What the judges will be determining is does the beer smell, look and taste like a stout is supposed to according to the guidelines.

All Grain Brewing / Re: What kind of beer for ageing
« on: November 02, 2018, 04:56:52 PM »
I read on another forum about someone putting the bottles into a keg, filling it with water and pushing the water out with CO2. Creating a sort of time capsule. Never tried it but it might buy you some more years. Not sure how many bottles you could get into a 5 gal keg but I imagine it would be enough to celebrate a future birthday.

Yeast and Fermentation / Re: Trouble on harvesting Black IPA yeast
« on: October 31, 2018, 12:04:07 AM »
I didn't really answer your question about what part of the stuff in your jars is yeast, trub, etc.
Since I've never washed or rinsed (as more correctly noted by Robert) yeast, I can't tell you what is yeast versus trub.

If I were you, at this point, I would pour off the liquid in the various jars, combine the solids into one jar. Also, as noted by Narcout, it is a good idea to leave the lids loose to prevent a build up of CO2 in the jars.

If you will be re-pitching the yeast within 4 weeks, just use the  recommended amount and pitch into your next batch of wort. If the time period is greater than 4 weeks, take a portion of the yeast and make a yeast starter. I know some recommend a period shorter than 4 weeks but I've never had an issue with going out to 4 weeks with harvested yeast.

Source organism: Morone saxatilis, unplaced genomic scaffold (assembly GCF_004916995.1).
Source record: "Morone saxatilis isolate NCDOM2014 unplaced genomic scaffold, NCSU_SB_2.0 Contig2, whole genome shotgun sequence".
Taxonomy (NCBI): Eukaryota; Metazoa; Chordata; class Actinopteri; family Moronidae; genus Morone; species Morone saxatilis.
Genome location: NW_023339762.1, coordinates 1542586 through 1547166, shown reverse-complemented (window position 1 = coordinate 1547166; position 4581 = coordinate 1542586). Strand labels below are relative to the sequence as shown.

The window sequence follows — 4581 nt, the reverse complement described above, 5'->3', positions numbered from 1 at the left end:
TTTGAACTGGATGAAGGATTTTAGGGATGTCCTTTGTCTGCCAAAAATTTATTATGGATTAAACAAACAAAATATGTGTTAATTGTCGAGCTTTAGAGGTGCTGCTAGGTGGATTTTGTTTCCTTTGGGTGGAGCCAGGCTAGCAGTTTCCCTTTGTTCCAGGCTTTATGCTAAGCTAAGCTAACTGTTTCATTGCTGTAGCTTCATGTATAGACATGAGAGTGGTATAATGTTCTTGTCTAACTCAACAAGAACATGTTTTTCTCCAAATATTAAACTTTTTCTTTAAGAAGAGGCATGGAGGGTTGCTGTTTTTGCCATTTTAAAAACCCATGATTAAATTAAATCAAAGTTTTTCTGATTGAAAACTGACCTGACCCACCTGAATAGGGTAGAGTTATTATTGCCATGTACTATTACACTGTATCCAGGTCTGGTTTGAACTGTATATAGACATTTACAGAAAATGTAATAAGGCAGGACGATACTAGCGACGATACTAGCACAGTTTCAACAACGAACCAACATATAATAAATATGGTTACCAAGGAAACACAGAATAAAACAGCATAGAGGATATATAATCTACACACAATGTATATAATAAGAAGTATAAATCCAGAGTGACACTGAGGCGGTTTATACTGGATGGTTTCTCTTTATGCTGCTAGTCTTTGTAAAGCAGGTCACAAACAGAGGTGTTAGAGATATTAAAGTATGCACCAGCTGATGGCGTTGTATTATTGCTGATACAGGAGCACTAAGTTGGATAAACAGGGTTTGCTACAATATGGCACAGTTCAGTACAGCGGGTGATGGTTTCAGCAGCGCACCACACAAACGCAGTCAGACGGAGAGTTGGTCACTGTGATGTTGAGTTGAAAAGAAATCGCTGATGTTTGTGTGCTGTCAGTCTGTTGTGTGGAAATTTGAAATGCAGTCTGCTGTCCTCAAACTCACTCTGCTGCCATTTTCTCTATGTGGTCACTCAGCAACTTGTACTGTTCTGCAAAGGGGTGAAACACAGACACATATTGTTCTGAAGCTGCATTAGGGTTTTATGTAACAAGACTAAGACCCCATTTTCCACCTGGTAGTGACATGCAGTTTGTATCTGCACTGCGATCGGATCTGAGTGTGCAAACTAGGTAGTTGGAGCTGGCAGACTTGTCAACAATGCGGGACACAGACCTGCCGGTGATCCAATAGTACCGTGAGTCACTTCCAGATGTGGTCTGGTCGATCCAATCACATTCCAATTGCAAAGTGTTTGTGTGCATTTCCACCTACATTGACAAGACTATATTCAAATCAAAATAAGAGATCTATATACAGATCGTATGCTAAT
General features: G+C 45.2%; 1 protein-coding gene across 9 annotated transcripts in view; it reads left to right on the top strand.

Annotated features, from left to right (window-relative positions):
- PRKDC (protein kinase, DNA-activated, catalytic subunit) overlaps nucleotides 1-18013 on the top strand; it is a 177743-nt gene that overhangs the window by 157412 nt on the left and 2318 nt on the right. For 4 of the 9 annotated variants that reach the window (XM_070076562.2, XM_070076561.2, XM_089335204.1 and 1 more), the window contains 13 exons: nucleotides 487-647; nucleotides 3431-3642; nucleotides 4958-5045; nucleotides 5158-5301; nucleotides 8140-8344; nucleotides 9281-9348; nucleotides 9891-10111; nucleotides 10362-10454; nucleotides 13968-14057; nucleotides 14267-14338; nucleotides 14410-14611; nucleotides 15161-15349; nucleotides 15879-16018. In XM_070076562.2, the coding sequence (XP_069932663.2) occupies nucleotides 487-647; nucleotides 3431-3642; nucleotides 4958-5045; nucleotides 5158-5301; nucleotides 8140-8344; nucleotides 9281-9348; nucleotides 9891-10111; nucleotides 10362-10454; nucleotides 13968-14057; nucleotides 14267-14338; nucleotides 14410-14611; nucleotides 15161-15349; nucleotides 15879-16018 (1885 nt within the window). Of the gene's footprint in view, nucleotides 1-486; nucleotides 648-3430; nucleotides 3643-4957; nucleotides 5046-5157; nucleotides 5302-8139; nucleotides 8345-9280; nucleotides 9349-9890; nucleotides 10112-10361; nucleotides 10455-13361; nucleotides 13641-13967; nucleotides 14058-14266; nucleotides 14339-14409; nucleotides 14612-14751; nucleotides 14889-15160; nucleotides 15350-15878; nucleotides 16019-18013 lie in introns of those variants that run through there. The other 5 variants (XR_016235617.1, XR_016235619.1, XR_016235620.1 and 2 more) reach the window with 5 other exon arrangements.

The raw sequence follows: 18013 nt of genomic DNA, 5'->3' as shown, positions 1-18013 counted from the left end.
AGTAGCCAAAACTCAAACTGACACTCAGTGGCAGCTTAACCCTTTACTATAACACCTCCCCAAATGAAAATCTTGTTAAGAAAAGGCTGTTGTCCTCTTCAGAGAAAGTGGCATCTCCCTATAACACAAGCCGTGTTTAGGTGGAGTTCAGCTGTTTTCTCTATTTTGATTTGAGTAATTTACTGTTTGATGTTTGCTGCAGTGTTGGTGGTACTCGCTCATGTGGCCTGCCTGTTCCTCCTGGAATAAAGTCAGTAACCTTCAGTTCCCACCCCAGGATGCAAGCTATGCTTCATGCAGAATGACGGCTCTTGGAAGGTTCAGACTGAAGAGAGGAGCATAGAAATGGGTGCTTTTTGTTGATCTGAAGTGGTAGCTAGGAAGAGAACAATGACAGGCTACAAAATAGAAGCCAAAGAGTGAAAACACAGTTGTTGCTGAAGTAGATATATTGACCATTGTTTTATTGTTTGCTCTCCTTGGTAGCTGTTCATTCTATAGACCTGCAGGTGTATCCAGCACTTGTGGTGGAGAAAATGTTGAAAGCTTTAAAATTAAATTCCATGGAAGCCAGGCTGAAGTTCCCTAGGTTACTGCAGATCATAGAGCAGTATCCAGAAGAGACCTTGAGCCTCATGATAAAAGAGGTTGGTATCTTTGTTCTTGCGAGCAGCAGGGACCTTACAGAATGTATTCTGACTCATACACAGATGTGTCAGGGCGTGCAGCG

Yeast and Fermentation / Re: Trouble on harvesting Black IPA yeast
« on: October 30, 2018, 04:36:56 PM »
I regularly re-pitch yeast. As I understand best practice, it is best to just leave the yeast under the beer. No need to wash it as it does more harm than good.
When I do go from say, an American Porter to an American Pale Ale, 24 hours before I plan to use the yeast I pour off all the beer, add distilled water and mix the yeast and water. Before I pitch, I pour off most of the dark colored liquid. I do this as I've observed a color shift in the paler beer when I pitch the yeast with the dark beer still in it.

Lol, I thought only Denny would get that one

There are a few of us old guys out here who remember this stuff.  8)   

General Homebrew Discussion / Re: 4 hours in the sun :D
« on: September 29, 2018, 10:46:32 AM »
If it's skunked, you'll be able to smell/taste it right now. No need to bottle/keg and wait.

General Homebrew Discussion / Re: NHC Seminars
« on: September 28, 2018, 10:53:41 PM »
While disappointing, it’s at least understandable. After all, we’re human. 

It certainly would have been nicer to know there was a problem up front vs waiting three months, then told to be patient while the gang is at another conference, then finally, hey uh... we messed up.

C'est la vie — time for a homebrew and just file it under ‘bad news rarely improves with time’.

Sent from my iPhone using Tapatalk

Agreed! The problem must have been known in July. Why wait until September to announce it?